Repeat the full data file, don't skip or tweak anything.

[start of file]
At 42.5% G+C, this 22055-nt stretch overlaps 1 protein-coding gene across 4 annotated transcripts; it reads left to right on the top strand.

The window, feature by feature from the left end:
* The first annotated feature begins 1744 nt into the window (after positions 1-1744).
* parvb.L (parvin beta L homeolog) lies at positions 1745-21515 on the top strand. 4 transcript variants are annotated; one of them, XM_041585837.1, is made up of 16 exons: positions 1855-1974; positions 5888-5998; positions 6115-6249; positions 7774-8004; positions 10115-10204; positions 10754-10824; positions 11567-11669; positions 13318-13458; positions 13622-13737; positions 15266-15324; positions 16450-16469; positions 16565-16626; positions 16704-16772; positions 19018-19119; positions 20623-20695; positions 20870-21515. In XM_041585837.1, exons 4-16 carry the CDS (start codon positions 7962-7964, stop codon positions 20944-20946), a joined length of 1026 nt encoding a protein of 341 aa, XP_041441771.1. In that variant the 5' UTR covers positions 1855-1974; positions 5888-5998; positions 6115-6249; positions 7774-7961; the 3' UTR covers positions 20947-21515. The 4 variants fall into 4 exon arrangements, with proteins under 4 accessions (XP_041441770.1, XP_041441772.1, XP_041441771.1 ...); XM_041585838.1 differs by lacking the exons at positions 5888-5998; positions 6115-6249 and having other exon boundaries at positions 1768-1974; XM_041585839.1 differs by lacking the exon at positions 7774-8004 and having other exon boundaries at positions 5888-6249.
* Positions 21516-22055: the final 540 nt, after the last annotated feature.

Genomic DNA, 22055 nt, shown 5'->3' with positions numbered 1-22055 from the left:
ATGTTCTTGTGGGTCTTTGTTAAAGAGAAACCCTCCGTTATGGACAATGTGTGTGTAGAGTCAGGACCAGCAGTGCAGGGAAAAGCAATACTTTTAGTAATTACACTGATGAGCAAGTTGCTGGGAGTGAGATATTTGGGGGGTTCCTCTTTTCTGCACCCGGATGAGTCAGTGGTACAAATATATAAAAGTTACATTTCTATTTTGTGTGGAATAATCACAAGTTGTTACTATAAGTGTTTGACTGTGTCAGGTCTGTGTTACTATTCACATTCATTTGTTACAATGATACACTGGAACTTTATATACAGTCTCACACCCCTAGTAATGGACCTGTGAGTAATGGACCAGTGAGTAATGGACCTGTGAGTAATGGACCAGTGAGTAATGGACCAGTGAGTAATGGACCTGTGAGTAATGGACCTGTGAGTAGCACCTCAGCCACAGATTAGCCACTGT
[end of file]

At 42.5% G+C, this 22055-nt stretch overlaps 1 protein-coding gene across 4 annotated transcripts; it reads left to right on the top strand.

The window, feature by feature from the left end:
* The first annotated feature begins 1744 nt into the window (after positions 1-1744).
* parvb.L (parvin beta L homeolog) lies at positions 1745-21515 on the top strand. 4 transcript variants are annotated; one of them, XM_041585837.1, is made up of 16 exons: positions 1855-1974; positions 5888-5998; positions 6115-6249; positions 7774-8004; positions 10115-10204; positions 10754-10824; positions 11567-11669; positions 13318-13458; positions 13622-13737; positions 15266-15324; positions 16450-16469; positions 16565-16626; positions 16704-16772; positions 19018-19119; positions 20623-20695; positions 20870-21515. In XM_041585837.1, exons 4-16 carry the CDS (start codon positions 7962-7964, stop codon positions 20944-20946), a joined length of 1026 nt encoding a protein of 341 aa, XP_041441771.1. In that variant the 5' UTR covers positions 1855-1974; positions 5888-5998; positions 6115-6249; positions 7774-7961; the 3' UTR covers positions 20947-21515. The 4 variants fall into 4 exon arrangements, with proteins under 4 accessions (XP_041441770.1, XP_041441772.1, XP_041441771.1 ...); XM_041585838.1 differs by lacking the exons at positions 5888-5998; positions 6115-6249 and having other exon boundaries at positions 1768-1974; XM_041585839.1 differs by lacking the exon at positions 7774-8004 and having other exon boundaries at positions 5888-6249.
* Positions 21516-22055: the final 540 nt, after the last annotated feature.

Genomic DNA, 22055 nt, shown 5'->3' with positions numbered 1-22055 from the left:
ATGTTCTTGTGGGTCTTTGTTAAAGAGAAACCCTCCGTTATGGACAATGTGTGTGTAGAGTCAGGACCAGCAGTGCAGGGAAAAGCAATACTTTTAGTAATTACACTGATGAGCAAGTTGCTGGGAGTGAGATATTTGGGGGGTTCCTCTTTTCTGCACCCGGATGAGTCAGTGGTACAAATATATAAAAGTTACATTTCTATTTTGTGTGGAATAATCACAAGTTGTTACTATAAGTGTTTGACTGTGTCAGGTCTGTGTTACTATTCACATTCATTTGTTACAATGATACACTGGAACTTTATATACAGTCTCACACCCCTAGTAATGGACCTGTGAGTAATGGACCAGTGAGTAATGGACCTGTGAGTAATGGACCAGTGAGTAATGGACCAGTGAGTAATGGACCTGTGAGTAATGGACCTGTGAGTAGCACCTCAGCCACAGATTAGCCACTGT